Sinusitis, Runny Nose & Food Allergies

Published date: August 1, 2012 | Modified date: October 15, 2019

(image thanks to nih.gov)

What Causes Sinusitis and Runny Nose? 

Sinus infection (sinusitis) and runny nose are inflammatory conditions that result in mucous production and congestion. This leads to the resulting problems of sinus pressure headaches, a runny nose, or stuffy ears.

What Causes Inflammation? 


Inflammation is caused by anything that can activate the immune system. It can be caused by a bacterial, fungal, or viral infections, or by environmental or food allergies. 
Bacterial and fungal infections are readily treated by antibiotics, and viral infections generally resolve on their own. Food allergies are the most under-rated cause of inflammation and congestion, and frequently exacerbate known environmental allergies.

How Do Food Allergies Trigger Sinusitis or a Runny Nose? 


An allergy is an immune response, resulting in inflammation and in this case mucous production. Such a response to food can be exhibited in any part of the body, because nutrients are digested, absorbed and circulated throughout the body. This is why food allergies can cause a wide range of problems, including sinusitis and runny noses.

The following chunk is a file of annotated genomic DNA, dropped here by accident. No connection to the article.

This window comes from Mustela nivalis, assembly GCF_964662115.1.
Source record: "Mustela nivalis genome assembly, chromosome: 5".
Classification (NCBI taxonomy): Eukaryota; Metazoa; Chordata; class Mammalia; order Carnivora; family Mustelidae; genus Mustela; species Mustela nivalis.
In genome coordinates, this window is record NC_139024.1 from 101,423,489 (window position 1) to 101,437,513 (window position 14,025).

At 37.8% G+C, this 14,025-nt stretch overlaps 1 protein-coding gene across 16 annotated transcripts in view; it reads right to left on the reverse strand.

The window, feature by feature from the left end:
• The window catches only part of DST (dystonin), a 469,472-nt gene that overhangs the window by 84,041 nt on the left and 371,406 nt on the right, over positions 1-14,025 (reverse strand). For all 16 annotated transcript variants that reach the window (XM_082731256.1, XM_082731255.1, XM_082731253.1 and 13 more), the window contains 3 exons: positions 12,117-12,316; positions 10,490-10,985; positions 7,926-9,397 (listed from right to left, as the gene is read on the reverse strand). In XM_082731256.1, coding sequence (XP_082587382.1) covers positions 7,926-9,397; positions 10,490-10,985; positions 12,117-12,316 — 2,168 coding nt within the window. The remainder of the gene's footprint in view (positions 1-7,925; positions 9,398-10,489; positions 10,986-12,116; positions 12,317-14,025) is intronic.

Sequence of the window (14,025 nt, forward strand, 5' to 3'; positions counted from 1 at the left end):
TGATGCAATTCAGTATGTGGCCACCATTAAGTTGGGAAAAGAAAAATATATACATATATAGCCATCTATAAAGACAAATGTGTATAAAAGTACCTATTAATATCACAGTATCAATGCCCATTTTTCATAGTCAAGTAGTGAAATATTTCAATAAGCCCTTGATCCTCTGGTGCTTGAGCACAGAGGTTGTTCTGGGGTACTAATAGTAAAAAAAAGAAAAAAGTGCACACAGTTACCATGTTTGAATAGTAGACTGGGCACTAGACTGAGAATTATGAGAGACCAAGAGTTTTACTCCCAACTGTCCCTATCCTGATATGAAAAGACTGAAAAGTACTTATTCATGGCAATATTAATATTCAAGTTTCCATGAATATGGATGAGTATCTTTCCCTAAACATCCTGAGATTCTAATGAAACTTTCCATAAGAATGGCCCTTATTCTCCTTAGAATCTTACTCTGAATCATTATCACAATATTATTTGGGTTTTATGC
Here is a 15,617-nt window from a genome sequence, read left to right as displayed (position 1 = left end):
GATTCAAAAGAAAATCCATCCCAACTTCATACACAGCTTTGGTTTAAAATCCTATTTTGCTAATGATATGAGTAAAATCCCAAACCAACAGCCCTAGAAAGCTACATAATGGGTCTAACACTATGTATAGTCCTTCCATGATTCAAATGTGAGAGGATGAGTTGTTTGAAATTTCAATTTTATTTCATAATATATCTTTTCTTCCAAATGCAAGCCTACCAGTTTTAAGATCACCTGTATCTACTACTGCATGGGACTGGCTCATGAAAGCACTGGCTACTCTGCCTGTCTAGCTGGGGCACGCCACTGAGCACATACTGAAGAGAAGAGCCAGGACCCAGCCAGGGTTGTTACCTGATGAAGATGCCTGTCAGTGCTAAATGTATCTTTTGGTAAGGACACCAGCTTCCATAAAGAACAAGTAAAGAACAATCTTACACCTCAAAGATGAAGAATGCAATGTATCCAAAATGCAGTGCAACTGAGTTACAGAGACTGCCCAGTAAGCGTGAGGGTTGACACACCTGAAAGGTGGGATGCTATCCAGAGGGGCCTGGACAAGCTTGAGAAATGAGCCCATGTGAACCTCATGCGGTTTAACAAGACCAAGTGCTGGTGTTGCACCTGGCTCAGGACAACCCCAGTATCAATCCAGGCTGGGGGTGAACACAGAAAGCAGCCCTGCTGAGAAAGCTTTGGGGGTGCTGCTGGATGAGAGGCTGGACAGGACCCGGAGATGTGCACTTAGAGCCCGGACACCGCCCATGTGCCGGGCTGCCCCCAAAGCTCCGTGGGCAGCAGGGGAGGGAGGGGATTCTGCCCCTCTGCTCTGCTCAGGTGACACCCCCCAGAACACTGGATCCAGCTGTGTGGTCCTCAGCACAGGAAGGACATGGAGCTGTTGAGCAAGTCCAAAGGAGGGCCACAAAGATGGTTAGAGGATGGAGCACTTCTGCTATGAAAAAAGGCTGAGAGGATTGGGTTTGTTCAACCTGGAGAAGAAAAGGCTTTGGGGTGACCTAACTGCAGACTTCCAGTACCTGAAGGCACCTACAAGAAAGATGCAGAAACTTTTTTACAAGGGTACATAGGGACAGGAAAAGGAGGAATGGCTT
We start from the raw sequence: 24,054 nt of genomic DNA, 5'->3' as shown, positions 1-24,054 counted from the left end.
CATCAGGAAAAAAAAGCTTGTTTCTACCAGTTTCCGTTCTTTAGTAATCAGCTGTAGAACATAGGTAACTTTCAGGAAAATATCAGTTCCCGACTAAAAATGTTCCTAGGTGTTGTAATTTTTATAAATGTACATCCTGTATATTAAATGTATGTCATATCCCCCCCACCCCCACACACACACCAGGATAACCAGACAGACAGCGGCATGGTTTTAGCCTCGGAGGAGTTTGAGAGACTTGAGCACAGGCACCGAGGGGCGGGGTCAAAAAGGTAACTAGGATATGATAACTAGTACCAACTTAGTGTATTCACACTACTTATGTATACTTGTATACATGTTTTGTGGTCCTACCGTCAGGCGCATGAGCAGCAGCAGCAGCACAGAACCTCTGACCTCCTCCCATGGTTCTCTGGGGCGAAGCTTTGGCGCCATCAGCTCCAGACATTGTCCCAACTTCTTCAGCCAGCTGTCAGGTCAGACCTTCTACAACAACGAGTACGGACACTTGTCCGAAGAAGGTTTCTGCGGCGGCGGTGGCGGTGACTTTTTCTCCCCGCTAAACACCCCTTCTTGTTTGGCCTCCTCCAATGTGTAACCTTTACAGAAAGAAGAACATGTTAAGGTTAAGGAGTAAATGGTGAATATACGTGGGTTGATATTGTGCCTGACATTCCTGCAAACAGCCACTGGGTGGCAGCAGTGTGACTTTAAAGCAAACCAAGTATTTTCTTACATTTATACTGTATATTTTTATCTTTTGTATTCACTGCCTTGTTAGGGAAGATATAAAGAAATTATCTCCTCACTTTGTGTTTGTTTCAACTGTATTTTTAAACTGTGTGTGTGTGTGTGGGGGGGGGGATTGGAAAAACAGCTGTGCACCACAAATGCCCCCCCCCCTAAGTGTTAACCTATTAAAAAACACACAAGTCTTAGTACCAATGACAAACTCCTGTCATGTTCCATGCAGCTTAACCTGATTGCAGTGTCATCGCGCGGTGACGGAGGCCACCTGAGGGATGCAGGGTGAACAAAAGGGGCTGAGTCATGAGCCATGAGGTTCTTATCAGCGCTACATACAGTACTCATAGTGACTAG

There are many other conditions that can be caused by food allergies.

What Foods Trigger Sinusitis and Allergic Rhinitis?


Any food that can trigger the immune system via an allergic reaction is capable of causing sinusitis or allergic rhinitis. And the fact is, any food is equally capable of triggering an allergic reaction. 
There is no one-to-one correlation between foods and symptoms or diseases. Food allergies result in inflammation, which then leads to problems such as sinusitis. 
Therefore proper blood testing must be done in order to determine one’s food allergies.



Why Is It So Difficult to Recognize One’s Own Food Allergy? 

This is problematic because of the often delayed nature of food allergies. Allergy symptoms may show up hours or even a day later, after a food is well absorbed into your system. 
This difficulty is compounded by the fact that certain foods, such as dairy and wheat, are so prevalent in our diet that many people eat them nearly every day. Therefore connecting your symptoms with your eating habits often nearly impossible.

What Causes a Food Allergy? 

It is most likely that food allergies are genetically predetermined. In the big picture, humans have only recently introduced many current day foods into the diet, so it’s not surprising that the immune system doesn’t recognize every food as a friendly substance. 
Undoubtedly we do not understand everything there is to know about food or food allergies.

Image thanks to nih.gov

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